Cross-border digital repression is on the rise
“Digital targeting has a serious impact on the well-being of victims, undermines their ability to engage in transnational advocacy work, violates fundamental rights such as privacy, freedom of speech, peaceful discussion and assembly and increases the dangers they face among family members and friends in the country of origin,” the report concludes.
The countries that Citizen Lab identified as some of the more common perpetrators of transnational digital repression include Yemen as well as Afghanistan, China, Iran, Rwanda, and Syria. Zero-click software attacks, allowing attackers to break into phones or computers even if the user doesn’t open the malicious link or attachment, Noura Al-Jizawi, a research official at Citizen Laboratories and co-author of the report, said of particular concern. That’s because “they can evade digital hygiene practices,” she said.
In 2021, hackers used such code to infiltrate and install spyware on the mobile phone of Saudi women’s rights activist Loujain al-Hathloul, who was living in Saudi Arabia at the time. British Columbia. In that case, the perpetrator mistakenly left an image file on her phone that allowed researchers to determine the source of the code. The Digital Blueprint has led to NSO Group, an Israeli technology company that has made headlines for selling spyware to authoritarian countries.
Some form of digital repression is meant to shame and doxx. An anonymous interviewee in the Citizen Lab report, who had moved from China to Canada, discovered that fabricated nude photos of herself were being circulated among attendees of a conference that she had received. she plans to visit. Her personal information was also posted in online advertisements offering sexual services.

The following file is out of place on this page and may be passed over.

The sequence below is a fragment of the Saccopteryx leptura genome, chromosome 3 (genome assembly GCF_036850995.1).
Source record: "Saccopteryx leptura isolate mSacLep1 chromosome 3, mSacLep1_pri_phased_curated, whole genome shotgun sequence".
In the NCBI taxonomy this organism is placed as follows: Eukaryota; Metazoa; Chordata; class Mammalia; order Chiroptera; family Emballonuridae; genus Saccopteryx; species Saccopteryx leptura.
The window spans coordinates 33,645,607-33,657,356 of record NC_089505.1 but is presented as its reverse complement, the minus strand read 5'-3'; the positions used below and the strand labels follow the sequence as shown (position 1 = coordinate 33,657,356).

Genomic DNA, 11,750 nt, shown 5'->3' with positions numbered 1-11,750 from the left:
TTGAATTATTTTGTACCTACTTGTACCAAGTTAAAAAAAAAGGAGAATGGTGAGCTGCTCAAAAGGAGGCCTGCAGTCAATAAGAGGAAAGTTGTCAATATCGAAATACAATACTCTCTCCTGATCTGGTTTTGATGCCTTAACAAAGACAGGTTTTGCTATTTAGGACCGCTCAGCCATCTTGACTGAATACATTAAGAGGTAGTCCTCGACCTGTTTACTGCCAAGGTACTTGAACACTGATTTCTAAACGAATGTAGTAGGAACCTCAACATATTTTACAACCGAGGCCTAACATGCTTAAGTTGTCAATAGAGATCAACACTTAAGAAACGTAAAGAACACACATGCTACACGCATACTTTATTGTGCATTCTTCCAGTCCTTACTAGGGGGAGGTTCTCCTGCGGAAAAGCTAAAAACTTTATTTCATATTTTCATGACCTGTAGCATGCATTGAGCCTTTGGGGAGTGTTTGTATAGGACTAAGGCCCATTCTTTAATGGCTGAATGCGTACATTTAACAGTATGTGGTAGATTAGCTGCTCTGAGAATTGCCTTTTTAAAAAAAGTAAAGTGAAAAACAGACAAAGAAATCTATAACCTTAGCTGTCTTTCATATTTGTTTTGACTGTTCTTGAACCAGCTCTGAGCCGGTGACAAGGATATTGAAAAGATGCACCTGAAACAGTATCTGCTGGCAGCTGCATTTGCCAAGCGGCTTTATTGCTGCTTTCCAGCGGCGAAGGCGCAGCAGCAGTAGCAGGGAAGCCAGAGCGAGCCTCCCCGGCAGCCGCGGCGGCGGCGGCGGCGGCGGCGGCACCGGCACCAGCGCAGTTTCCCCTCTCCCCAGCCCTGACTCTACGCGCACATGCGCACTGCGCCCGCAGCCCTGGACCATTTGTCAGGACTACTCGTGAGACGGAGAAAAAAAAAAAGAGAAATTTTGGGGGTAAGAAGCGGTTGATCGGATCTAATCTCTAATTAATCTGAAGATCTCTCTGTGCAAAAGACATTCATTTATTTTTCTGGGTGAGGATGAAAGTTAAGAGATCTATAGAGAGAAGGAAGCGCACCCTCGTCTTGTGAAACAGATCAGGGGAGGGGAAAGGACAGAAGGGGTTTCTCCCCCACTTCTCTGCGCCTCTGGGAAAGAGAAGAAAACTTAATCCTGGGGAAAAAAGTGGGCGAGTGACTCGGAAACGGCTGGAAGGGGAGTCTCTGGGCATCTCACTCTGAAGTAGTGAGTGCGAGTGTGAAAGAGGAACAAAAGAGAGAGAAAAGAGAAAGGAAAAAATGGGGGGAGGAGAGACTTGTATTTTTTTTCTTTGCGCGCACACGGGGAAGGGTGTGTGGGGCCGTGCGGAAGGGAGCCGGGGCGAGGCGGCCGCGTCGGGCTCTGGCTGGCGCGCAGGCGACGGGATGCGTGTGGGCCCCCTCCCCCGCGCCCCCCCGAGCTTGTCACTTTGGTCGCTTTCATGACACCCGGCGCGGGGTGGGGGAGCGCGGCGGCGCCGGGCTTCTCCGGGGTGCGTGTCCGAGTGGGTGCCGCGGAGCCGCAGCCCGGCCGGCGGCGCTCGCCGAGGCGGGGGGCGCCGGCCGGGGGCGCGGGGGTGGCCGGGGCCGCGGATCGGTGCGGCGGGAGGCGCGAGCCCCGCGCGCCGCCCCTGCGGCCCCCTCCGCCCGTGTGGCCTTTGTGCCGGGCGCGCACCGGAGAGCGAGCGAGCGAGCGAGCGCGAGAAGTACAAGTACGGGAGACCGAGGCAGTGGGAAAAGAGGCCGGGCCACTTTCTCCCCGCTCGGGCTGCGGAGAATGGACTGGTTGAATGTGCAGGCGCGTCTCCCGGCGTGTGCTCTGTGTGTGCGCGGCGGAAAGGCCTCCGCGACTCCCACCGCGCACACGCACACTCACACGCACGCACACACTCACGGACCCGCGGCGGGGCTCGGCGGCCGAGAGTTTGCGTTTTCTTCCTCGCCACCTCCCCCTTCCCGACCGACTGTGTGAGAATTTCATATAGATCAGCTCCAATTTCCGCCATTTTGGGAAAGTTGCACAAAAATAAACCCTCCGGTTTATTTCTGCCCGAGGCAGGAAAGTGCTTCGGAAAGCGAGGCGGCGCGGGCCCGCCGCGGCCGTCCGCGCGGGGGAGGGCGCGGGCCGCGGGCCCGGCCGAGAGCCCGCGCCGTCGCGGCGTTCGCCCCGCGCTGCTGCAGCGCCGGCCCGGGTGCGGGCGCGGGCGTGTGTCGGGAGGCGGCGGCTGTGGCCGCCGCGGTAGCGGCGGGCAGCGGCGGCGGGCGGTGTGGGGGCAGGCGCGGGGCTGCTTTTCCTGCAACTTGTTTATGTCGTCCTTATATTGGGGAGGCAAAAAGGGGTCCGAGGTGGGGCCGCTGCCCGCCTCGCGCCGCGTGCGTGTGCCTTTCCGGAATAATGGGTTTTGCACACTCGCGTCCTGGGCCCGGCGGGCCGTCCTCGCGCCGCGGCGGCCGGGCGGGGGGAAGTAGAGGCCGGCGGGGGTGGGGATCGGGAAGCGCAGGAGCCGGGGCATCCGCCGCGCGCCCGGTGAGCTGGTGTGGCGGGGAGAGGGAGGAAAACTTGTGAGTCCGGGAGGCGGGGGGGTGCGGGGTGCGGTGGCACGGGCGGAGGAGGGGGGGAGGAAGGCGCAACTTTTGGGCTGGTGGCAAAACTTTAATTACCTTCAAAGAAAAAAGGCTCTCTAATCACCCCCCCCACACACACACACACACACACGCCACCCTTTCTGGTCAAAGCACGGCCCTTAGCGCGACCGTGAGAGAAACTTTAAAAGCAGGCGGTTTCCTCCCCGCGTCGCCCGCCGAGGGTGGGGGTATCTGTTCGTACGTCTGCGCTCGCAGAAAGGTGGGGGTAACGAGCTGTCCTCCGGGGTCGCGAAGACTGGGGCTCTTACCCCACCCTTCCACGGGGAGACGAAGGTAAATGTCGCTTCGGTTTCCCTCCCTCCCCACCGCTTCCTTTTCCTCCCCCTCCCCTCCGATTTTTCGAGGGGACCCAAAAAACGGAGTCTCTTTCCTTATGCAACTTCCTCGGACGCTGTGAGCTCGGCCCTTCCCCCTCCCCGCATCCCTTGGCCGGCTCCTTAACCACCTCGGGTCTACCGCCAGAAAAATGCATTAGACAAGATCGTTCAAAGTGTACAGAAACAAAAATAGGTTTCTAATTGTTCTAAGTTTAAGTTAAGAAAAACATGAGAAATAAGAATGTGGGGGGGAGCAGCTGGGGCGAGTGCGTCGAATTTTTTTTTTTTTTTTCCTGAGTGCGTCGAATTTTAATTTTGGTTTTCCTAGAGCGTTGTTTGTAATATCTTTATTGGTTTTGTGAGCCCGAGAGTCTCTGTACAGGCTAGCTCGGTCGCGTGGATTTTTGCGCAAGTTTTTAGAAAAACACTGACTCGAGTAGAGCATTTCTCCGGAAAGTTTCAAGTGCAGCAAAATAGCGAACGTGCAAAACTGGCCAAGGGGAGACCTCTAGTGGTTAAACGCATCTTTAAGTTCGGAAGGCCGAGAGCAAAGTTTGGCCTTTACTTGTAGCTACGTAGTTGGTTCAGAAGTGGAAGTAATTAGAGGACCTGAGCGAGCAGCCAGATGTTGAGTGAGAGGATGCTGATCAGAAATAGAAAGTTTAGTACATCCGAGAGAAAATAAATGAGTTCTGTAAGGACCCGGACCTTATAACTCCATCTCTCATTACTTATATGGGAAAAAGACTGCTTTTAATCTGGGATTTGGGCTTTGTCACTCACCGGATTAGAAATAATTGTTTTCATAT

Victims of this type of harassment experienced distress, anxiety and fear for the safety of their families, the report noted. Co-author Siena Anstis, senior legal counsel at Citizen Lab, said: “There is also a slight sense of resignation among those who continue to act, like realizing that this type of targeting will continue. “.
Many activists have become paranoid about the messages they receive. Kaveh Shahrooz, an Iraqi lawyer living in Canada who lobbies on behalf of dissidents, gives special scrutiny to each email. Shahrooz said he once received a text message from someone believed to be organizing a human rights conference in Germany inviting him to speak and asking him to fill in his personal information via a link provided. He researched more about the conference and discovered he wasn’t invited, sounding professional despite the personalized email.
“It’s the end of the spectrum,” says Shahrooz, “where you can be tricked into clicking a link. But then the other end of the line received threatening messages about my activist work — things like ‘We know what you’re doing and we’ll deal with you later.’
There is little legal recourse. Some victims of spyware attacks in the UK have bring (or pass) civil claims against state executives and NSO Group, Anstis said. She added that such cases can be challenged, because they often focus on claims against companies outside the purview of the host country.